The complexity of charter agreements can cause any number of legal and business headaches for players seeking to maximize economic and operational efficiency in their ocean transportation arrangements. It often is extremely difficult to piece together and document multi-party deals which include daisy chains of charterers and sub-charterers presenting vessels to successions of brokers, forwarders, agents and, ultimately, shippers.
But the real migraine comes when you try to sort out who is wearing what hat for purposes of cargo liability under the U.S. Carriage of Goods by Sea Act (COGSA). A case in point is importer QT Trading’s recently adjudicated lawsuit against the vessel SAGA MORUS and umpteen other defendants. You’ll need your pad and pen for this one.
QT booked shipment of a large load of steel pipes from China to Houston by way of a charter party it entered into with Daewoo Logistics on the M/V SAGA MORUS. Patt, Manfield and Company (Patt) served as the SAGA MORUS’s operator and manager. Daewoo had chartered the vessel from Saga Forest Carriers International. Saga, in turn, had chartered the vessel from its actual owner Attic Forest AS. The Daewoo-Saga charter party provided that the charterer QT would load and stow cargo, and that the vessel’s captain would issue bills of lading “in conformance with Mate’s and Tally Clerk’s receipts.” It also authorized Daewoo to sign such bills of lading on the master’s behalf.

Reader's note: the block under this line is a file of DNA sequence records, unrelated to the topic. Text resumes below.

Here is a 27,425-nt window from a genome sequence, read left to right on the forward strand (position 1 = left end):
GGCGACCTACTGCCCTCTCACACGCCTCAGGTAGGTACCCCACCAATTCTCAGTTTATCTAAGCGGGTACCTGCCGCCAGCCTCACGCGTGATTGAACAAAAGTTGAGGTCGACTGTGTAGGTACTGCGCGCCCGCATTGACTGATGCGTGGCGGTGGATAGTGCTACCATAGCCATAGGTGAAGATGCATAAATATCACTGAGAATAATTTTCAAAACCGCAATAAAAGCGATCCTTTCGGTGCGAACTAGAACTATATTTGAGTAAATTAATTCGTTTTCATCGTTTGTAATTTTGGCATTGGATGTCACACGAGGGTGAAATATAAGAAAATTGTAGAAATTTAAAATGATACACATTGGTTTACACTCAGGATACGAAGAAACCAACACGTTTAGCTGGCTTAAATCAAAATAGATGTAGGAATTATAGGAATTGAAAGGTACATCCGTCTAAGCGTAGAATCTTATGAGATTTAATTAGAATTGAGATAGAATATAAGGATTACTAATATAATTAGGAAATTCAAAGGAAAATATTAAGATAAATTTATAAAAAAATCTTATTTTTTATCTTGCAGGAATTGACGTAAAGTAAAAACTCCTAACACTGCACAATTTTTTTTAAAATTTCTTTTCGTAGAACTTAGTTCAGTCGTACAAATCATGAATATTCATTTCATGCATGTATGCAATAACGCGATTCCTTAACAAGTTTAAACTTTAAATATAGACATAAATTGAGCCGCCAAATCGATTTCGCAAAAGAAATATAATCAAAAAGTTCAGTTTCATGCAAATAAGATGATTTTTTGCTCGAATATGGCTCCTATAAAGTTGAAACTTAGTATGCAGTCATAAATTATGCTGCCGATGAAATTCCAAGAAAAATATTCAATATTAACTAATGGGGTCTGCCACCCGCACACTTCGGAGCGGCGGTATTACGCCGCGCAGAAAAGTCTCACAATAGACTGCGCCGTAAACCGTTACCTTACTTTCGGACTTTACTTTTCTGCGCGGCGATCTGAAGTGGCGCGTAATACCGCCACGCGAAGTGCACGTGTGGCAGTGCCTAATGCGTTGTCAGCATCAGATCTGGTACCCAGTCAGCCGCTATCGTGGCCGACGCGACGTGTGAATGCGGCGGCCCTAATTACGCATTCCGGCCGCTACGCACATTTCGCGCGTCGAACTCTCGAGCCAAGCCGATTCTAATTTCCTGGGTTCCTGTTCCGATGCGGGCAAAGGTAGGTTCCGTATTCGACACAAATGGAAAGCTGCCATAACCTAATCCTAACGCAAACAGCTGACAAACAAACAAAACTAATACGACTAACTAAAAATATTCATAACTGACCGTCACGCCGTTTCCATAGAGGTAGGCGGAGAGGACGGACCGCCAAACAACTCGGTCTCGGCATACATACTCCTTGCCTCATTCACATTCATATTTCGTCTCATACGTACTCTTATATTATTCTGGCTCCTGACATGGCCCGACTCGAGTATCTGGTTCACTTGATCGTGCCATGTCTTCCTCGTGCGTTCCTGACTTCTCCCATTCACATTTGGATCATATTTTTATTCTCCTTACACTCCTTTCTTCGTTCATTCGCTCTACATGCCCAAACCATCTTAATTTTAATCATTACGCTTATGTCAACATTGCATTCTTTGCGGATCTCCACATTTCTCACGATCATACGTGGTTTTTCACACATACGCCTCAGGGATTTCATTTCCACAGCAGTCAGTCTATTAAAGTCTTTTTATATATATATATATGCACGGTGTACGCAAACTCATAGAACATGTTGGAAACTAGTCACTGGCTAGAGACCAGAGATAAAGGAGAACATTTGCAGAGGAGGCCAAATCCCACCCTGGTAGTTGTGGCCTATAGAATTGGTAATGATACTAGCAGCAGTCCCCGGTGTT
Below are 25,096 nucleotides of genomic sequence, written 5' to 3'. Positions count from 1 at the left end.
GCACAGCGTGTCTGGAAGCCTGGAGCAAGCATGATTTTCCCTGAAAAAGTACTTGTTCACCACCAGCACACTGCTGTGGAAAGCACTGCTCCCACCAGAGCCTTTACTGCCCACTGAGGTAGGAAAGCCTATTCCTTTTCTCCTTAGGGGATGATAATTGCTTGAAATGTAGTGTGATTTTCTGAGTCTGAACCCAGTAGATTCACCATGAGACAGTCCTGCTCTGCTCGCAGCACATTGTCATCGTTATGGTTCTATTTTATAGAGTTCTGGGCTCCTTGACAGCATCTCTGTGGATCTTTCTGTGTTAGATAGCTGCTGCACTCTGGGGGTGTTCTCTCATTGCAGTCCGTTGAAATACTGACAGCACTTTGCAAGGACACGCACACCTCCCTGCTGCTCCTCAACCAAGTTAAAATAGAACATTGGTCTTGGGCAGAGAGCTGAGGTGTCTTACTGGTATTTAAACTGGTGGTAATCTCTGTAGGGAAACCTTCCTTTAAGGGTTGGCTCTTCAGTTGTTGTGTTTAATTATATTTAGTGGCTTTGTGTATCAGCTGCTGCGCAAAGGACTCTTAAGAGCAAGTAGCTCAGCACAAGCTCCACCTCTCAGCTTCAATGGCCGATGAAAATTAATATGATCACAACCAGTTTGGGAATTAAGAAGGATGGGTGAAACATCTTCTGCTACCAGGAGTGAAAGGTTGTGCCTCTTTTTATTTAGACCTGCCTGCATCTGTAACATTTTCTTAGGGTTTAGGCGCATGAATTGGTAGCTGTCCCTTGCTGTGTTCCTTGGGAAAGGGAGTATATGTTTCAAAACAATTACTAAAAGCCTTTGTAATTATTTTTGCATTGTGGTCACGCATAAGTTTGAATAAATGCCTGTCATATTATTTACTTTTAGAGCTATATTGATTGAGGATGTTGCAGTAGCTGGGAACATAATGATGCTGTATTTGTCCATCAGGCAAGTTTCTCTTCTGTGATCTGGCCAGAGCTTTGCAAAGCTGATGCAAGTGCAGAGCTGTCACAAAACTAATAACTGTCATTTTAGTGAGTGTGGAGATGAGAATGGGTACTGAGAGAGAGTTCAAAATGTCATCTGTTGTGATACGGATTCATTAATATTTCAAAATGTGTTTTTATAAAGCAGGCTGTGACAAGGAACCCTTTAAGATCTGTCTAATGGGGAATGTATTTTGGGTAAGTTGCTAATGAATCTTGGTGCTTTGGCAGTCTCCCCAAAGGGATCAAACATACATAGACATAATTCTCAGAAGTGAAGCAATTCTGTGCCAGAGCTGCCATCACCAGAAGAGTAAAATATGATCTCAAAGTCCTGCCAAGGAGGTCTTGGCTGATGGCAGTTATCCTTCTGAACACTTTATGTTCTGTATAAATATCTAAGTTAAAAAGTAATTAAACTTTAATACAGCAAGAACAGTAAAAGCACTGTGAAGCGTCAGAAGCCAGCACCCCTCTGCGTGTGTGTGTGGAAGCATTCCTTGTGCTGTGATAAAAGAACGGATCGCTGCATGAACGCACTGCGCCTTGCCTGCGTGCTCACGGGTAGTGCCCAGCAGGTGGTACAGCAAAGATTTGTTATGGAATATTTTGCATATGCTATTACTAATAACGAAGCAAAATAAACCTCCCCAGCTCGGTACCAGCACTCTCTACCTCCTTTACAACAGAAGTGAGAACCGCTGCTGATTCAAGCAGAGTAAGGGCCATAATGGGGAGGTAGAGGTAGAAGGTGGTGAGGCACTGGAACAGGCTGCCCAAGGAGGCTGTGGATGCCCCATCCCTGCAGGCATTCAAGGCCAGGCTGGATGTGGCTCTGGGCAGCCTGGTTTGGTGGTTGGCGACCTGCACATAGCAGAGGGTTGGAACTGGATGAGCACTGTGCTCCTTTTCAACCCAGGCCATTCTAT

Ref: QT Trading, L.P. v. M/V SAGA MORUS, et al., 2011 WL 1792071 (5th Cir. 2011)
Before proceeding, please note: If you are not a current client of Lane Powell PC, please do not include any information in this email that you or someone else considers to be confidential or secret in nature. Prior to the establishment of a lawyer-client relationship, unsolicited emails from non-clients containing confidential or secret information cannot be protected from disclosure.